‘The Secret Life of Pets’ Review

As summer rolls in, so do the films designed to keep kids occupied for a couple of hours outside of the heat, they are often hit or miss, but some are just middling.

secret life of pets review.jpgThe Secret Life of Pets has a fun premise which lends itself to some brilliant gags and ideas about what our pets do when we leave the room. The story the film follows is that of Max (Louis C.K.) an only pet with an apparently strong bond with his owner whose world comes crashing down when the owner adopts Duke, a huge and trouble-causing canine. Whilst on a walk, the dogs attempt to get rid of one another leading to them being lost in the city, trying to get home (whilst their friendship grows simultaneously) whilst also trying to avoid the ‘Flushed Pets’, headed by Snowball the bunny (Kevin Hart) who have vowed vengeance on all domestic pets and their owners.

Stripped back, the basic premise of the film may sound very familiar and is, at most plot points, extremely reminiscent of Toy Story. The comparison doesn’t really serve to elevate an opinion of the film as it means it frequently feels like it is retreading old ground and is lacking originality. It also highlights the films lack of that extra spark and entertainment-for-all that Pixar is so well known for. The lack of appeal and jokes aimed at the older members of the crowd may leave them playing the fun but often frustrating game of guessing the voice cast.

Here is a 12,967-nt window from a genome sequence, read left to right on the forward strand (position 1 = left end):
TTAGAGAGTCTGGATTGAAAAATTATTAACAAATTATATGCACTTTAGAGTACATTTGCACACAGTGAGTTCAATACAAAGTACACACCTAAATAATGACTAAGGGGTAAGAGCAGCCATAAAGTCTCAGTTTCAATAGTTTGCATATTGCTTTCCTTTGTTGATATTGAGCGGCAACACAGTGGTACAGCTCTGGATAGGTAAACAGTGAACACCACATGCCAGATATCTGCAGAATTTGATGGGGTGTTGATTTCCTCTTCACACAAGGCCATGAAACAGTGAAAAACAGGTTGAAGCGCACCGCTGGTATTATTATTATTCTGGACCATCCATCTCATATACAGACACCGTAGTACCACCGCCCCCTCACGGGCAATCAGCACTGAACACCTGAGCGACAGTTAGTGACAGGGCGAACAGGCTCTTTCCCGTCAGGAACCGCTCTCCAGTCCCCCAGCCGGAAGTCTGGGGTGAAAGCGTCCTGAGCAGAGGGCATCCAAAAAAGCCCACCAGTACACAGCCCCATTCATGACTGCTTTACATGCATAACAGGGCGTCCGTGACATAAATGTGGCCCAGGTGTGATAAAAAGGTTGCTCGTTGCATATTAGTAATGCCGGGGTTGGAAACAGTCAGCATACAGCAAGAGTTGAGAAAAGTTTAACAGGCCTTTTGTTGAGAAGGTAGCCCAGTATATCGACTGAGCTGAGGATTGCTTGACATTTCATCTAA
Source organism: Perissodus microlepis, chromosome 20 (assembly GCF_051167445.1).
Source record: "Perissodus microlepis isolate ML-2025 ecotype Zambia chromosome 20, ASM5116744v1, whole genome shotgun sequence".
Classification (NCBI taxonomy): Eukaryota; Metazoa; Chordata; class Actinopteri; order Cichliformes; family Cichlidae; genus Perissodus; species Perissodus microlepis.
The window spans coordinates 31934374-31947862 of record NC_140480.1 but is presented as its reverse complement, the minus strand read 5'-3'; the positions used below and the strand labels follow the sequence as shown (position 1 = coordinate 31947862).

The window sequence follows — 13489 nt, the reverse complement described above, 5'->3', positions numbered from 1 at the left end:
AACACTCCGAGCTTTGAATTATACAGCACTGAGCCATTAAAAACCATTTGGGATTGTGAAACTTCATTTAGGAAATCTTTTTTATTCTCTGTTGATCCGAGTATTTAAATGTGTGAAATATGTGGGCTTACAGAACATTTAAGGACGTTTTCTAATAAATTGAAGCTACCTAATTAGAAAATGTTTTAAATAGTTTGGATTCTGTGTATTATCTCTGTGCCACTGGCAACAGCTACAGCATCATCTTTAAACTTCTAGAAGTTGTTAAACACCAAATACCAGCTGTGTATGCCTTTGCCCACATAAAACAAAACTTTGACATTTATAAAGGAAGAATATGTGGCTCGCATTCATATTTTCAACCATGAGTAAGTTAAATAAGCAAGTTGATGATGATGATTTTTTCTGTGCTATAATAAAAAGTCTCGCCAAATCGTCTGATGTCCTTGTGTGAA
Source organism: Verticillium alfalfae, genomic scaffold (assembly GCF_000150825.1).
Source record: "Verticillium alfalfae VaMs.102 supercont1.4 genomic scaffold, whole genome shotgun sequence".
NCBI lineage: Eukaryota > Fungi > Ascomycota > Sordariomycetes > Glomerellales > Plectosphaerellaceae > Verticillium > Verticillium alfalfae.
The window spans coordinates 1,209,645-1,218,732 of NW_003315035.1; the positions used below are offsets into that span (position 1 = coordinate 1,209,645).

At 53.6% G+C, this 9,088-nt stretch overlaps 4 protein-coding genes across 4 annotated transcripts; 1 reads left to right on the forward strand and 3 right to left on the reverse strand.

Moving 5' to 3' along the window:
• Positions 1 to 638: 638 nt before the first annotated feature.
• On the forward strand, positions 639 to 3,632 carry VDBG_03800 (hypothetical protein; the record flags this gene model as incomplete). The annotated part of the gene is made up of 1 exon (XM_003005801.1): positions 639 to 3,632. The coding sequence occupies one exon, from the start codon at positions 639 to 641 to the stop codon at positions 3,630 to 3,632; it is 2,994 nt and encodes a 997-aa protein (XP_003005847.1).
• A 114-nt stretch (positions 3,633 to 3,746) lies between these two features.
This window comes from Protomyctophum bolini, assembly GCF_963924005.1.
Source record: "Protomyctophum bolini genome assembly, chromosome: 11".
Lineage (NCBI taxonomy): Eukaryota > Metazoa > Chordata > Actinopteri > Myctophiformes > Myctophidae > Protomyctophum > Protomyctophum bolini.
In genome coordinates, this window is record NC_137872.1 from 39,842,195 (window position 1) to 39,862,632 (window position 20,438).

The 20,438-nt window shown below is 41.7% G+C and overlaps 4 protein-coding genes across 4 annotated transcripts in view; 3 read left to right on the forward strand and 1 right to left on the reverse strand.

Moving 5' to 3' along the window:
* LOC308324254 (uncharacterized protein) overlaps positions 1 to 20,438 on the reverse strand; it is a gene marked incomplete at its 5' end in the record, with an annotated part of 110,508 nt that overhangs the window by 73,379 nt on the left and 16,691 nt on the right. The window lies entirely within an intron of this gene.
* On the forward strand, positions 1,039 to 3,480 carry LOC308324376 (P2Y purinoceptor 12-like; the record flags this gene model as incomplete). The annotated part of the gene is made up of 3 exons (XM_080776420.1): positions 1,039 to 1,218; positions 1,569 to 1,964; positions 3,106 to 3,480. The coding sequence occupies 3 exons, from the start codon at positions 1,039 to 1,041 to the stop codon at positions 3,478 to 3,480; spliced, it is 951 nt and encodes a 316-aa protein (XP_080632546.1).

However, despite feeling a little too familiar at times, the film’s imaginative ideas of how pets live in secret creates some fantastic moments and the cast lending their voices are brilliant in creating unique and colourful characters that are likeable and enjoyable to watch.

The minions short playing before the film gives a burst of fun energy that proves that even if you are tired of the minion craze; in small doses it can still make you laugh.

The film also contains little Easter eggs to look out for. Whilst it doesn’t go so far as to create puns out of real life brands (instead just showing most of the brands as they are in reality), there are hidden references towards other Illumination films. Look out for a poster for one of their upcoming films on the back of a bus.

The Secret Life of Pets has its moments of imagination and is entertaining enough for an hour and a half but not incredibly memorable.


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